Cornell physicist Kenneth Greisen, cosmic ray scientist and Manhattan Project participant, dies at 89

Kenneth I. Greisen, Cornell professor emeritus of physics and a pioneer in the study of cosmic rays, died March 17 at Hospicare of Ithaca. He was 89.

Greisen, described by colleagues as a man with "quiet and unobtrusive self-confidence," is best known in the world's science community for his work detecting and understanding the protons and other particles that shower Earth from galactic and extragalactic sources. In 1966 he predicted an upper limit to the energy of cosmic rays that reach Earth from distant galaxies; this limit, calculated independently by Russian scientists Vadim Kuz'min and Georgiy Zatsepin, is known as the GZK limit and remains a subject of intense research today.

Greisen also worked on instrumentation for the Manhattan Project in Los Alamos, N.M., from 1943 to 1946. He witnessed the July 16, 1945, Trinity explosion and recorded his observations from a desert station 10 miles away.

"Suddenly I felt heat on the side of my head toward the tower, opened my eyes and saw a brilliant yellow-white light all around. The heat and light were as though the sun had just come out with unusual brilliance," he wrote. "A tremendous cloud of smoke was pouring upwards, some parts having brilliant red and yellow colors, like clouds at a sunset. These parts kept folding over and over like dough in a mixing bowl."

Greisen was born in Perth Amboy, N.J., on Jan. 24, 1918. He earned a B.S. from Franklin and Marshall College in 1938 and came to Cornell as a graduate student under pre-eminent cosmic ray scientist Bruno Rossi. For many years his first paper, "Cosmic Ray Theory," co-authored with Rossi in 1941, was the primary source of information about the field. Greisen earned his Ph.D. in physics from Cornell in 1942.

After the Manhattan Project, Greisen returned to Cornell as an assistant professor of physics. In the 1960s he invented a detector that used air fluorescence -- the phenomenon in which charged particles passing through the atmosphere excite gas molecules, which re-emit a portion of the energy as visible or ultraviolet radiation -- to search for cosmic rays near and above the energy of the GZK limit.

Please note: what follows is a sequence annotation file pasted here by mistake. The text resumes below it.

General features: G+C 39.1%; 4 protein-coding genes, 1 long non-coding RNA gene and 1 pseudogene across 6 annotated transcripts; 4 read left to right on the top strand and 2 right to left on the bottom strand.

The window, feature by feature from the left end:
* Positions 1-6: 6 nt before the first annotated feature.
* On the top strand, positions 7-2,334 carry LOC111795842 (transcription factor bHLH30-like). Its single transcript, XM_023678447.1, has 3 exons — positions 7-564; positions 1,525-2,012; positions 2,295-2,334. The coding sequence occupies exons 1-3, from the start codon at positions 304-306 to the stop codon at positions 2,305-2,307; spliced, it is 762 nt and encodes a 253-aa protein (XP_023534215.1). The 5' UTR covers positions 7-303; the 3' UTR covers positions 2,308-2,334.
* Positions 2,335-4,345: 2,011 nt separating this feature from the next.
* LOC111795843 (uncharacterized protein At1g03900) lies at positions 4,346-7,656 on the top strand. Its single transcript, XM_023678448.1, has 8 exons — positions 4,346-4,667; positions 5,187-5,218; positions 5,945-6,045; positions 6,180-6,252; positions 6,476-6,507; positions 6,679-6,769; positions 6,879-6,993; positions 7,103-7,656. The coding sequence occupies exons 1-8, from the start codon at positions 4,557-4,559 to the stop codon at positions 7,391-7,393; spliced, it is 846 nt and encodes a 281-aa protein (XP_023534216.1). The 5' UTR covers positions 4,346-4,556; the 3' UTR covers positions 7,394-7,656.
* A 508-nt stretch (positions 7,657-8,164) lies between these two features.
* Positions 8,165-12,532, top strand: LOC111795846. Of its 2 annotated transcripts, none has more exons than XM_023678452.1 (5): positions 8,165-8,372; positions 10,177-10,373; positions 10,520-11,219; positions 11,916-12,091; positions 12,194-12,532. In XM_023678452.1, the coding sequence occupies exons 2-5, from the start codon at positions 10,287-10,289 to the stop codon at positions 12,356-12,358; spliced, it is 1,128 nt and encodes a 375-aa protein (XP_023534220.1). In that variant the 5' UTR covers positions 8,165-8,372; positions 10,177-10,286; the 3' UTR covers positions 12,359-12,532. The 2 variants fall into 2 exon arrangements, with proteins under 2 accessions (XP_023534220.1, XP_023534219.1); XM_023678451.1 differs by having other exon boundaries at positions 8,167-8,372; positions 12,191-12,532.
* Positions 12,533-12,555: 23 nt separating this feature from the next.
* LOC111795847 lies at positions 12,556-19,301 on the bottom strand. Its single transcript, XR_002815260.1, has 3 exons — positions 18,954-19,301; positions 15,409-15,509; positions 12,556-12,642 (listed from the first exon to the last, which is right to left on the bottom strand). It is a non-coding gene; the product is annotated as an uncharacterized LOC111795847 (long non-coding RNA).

Greisen designed and built an array of the detectors around Ithaca; that design, refined by physicists at the University of Utah, led to a detector called the High Resolution Fly's Eye (HiRes). On March 6, 2007, the HiRes collaboration reported the first solid evidence for the suppression of cosmic rays with energies above the GZK limit. It is also the model for a major new detector currently being built by an international collaboration in western Argentina.

In the 1960s and '70s, Greisen conducted experiments using gamma ray telescopes flown to the top of the atmosphere with large balloons. One of these detectors, flown in 1971, was the first to detect pulsed gamma rays with energies greater than 200 mega-electronvolts from the pulsar in the Crab nebula.

Greisen helped found the High Energy Astrophysics Division of the American Astronomical Society and served as its first chair in 1970. He was elected to the National Academy of Sciences in 1974 and chaired Cornell's astronomy department from 1976 to 1979.

He was also Cornell's university ombudsman from 1975 to 1977 and dean of the faculty from 1978 to 1983. A dedicated teacher, he worked with the Physical Science Study Committee in the late 1950s to improve high school science courses; he also helped redesign physics courses at Cornell.

"Ken was a wonderful, gentle person," said Saul Teukolsky, Cornell professor of physics and chair of the physics department. "It's no wonder he was so successful as university ombudsman. But at the same time he was at the top of his field in cosmic ray physics, and his work continues to shape the field today. Ken was also a pioneer in reforming the way physics is taught, both on the national scene after the launch of Sputnik in the 1950s and in the introductory courses at Cornell."

His former students recall a thoughtful, deeply respected mentor who seemed at ease both solving and explaining the most complex problems. "Ken became a model for me of a brilliant and incredibly strong physicist who was kind and generous," said former student Murray Campbell, now the William A. Rogers Professor of Physics at Colby College.

Greisen is survived by two children and an extended family. A memorial service will be held in the Kendal Auditorium, Kendal at Ithaca, April 22 at 3 p.m.

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